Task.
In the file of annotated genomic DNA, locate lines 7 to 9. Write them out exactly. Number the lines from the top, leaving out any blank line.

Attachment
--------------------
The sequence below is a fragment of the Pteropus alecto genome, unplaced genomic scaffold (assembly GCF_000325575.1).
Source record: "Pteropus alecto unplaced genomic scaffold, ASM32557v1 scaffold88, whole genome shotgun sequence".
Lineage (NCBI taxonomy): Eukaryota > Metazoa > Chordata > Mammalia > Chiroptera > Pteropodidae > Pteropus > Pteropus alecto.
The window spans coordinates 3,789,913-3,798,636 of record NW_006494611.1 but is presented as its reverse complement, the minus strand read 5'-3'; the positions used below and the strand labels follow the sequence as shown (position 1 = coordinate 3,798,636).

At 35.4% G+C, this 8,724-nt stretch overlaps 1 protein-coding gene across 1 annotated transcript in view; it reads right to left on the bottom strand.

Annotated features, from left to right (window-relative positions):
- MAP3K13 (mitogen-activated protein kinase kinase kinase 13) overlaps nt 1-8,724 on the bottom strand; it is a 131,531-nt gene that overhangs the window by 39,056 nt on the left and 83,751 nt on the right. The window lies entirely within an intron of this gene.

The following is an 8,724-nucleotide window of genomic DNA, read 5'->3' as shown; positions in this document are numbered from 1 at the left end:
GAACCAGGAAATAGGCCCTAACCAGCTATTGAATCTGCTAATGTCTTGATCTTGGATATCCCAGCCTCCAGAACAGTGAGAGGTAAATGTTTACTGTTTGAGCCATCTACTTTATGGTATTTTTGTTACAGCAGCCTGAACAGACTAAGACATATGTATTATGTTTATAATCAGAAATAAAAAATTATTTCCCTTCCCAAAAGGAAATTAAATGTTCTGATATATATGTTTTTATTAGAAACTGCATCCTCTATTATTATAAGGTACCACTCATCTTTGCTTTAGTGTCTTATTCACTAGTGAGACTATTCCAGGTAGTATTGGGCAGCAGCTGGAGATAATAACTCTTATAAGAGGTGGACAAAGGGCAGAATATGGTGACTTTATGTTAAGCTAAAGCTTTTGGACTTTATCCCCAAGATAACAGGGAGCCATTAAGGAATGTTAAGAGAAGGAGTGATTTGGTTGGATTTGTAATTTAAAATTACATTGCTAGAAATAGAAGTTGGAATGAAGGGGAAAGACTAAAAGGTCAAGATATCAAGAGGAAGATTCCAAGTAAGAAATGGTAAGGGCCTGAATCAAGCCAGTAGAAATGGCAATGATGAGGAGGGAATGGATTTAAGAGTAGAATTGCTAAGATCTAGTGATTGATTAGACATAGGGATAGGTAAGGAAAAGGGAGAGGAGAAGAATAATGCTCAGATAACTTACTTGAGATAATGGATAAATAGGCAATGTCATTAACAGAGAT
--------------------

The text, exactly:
- MAP3K13 (mitogen-activated protein kinase kinase kinase 13) overlaps nt 1-8,724 on the bottom strand; it is a 131,531-nt gene that overhangs the window by 39,056 nt on the left and 83,751 nt on the right. The window lies entirely within an intron of this gene.

The following is an 8,724-nucleotide window of genomic DNA, read 5'->3' as shown; positions in this document are numbered from 1 at the left end:
GAACCAGGAAATAGGCCCTAACCAGCTATTGAATCTGCTAATGTCTTGATCTTGGATATCCCAGCCTCCAGAACAGTGAGAGGTAAATGTTTACTGTTTGAGCCATCTACTTTATGGTATTTTTGTTACAGCAGCCTGAACAGACTAAGACATATGTATTATGTTTATAATCAGAAATAAAAAATTATTTCCCTTCCCAAAAGGAAATTAAATGTTCTGATATATATGTTTTTATTAGAAACTGCATCCTCTATTATTATAAGGTACCACTCATCTTTGCTTTAGTGTCTTATTCACTAGTGAGACTATTCCAGGTAGTATTGGGCAGCAGCTGGAGATAATAACTCTTATAAGAGGTGGACAAAGGGCAGAATATGGTGACTTTATGTTAAGCTAAAGCTTTTGGACTTTATCCCCAAGATAACAGGGAGCCATTAAGGAATGTTAAGAGAAGGAGTGATTTGGTTGGATTTGTAATTTAAAATTACATTGCTAGAAATAGAAGTTGGAATGAAGGGGAAAGACTAAAAGGTCAAGATATCAAGAGGAAGATTCCAAGTAAGAAATGGTAAGGGCCTGAATCAAGCCAGTAGAAATGGCAATGATGAGGAGGGAATGGATTTAAGAGTAGAATTGCTAAGATCTAGTGATTGATTAGACATAGGGATAGGTAAGGAAAAGGGAGAGGAGAAGAATAATGCTCAGATAACTTACTTGAGATAATGGATAAATAGGCAATGTCATTAACAGAGAT